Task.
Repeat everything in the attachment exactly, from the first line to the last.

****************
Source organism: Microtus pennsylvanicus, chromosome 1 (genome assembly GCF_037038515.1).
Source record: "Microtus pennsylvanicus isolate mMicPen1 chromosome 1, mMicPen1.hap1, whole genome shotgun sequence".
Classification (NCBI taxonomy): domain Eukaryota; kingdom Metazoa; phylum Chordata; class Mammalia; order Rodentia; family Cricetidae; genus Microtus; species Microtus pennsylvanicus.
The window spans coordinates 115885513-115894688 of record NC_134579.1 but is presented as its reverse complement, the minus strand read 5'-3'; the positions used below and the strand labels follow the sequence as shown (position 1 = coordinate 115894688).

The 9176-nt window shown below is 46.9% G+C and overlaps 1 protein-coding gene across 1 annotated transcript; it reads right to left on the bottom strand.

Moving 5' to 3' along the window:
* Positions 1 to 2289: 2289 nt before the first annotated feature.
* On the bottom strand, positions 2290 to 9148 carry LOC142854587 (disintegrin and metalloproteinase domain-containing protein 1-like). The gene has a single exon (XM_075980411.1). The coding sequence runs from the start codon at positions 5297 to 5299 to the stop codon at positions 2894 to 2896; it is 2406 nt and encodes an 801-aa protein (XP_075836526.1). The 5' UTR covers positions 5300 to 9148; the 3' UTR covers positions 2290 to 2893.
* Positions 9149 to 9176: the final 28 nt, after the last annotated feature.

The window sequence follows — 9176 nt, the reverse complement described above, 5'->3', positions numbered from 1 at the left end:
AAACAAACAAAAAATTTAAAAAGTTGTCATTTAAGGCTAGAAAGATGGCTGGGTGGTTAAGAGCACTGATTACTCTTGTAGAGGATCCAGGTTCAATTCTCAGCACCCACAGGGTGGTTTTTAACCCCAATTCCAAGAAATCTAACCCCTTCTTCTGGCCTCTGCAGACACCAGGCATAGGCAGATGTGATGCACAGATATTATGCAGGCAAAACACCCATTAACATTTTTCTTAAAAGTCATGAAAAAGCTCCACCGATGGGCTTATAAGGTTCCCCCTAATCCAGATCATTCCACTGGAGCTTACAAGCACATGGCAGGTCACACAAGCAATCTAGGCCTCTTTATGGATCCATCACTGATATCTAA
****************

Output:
Source organism: Microtus pennsylvanicus, chromosome 1 (genome assembly GCF_037038515.1).
Source record: "Microtus pennsylvanicus isolate mMicPen1 chromosome 1, mMicPen1.hap1, whole genome shotgun sequence".
Classification (NCBI taxonomy): domain Eukaryota; kingdom Metazoa; phylum Chordata; class Mammalia; order Rodentia; family Cricetidae; genus Microtus; species Microtus pennsylvanicus.
The window spans coordinates 115885513-115894688 of record NC_134579.1 but is presented as its reverse complement, the minus strand read 5'-3'; the positions used below and the strand labels follow the sequence as shown (position 1 = coordinate 115894688).

The 9176-nt window shown below is 46.9% G+C and overlaps 1 protein-coding gene across 1 annotated transcript; it reads right to left on the bottom strand.

Moving 5' to 3' along the window:
* Positions 1 to 2289: 2289 nt before the first annotated feature.
* On the bottom strand, positions 2290 to 9148 carry LOC142854587 (disintegrin and metalloproteinase domain-containing protein 1-like). The gene has a single exon (XM_075980411.1). The coding sequence runs from the start codon at positions 5297 to 5299 to the stop codon at positions 2894 to 2896; it is 2406 nt and encodes an 801-aa protein (XP_075836526.1). The 5' UTR covers positions 5300 to 9148; the 3' UTR covers positions 2290 to 2893.
* Positions 9149 to 9176: the final 28 nt, after the last annotated feature.

The window sequence follows — 9176 nt, the reverse complement described above, 5'->3', positions numbered from 1 at the left end:
AAACAAACAAAAAATTTAAAAAGTTGTCATTTAAGGCTAGAAAGATGGCTGGGTGGTTAAGAGCACTGATTACTCTTGTAGAGGATCCAGGTTCAATTCTCAGCACCCACAGGGTGGTTTTTAACCCCAATTCCAAGAAATCTAACCCCTTCTTCTGGCCTCTGCAGACACCAGGCATAGGCAGATGTGATGCACAGATATTATGCAGGCAAAACACCCATTAACATTTTTCTTAAAAGTCATGAAAAAGCTCCACCGATGGGCTTATAAGGTTCCCCCTAATCCAGATCATTCCACTGGAGCTTACAAGCACATGGCAGGTCACACAAGCAATCTAGGCCTCTTTATGGATCCATCACTGATATCTAA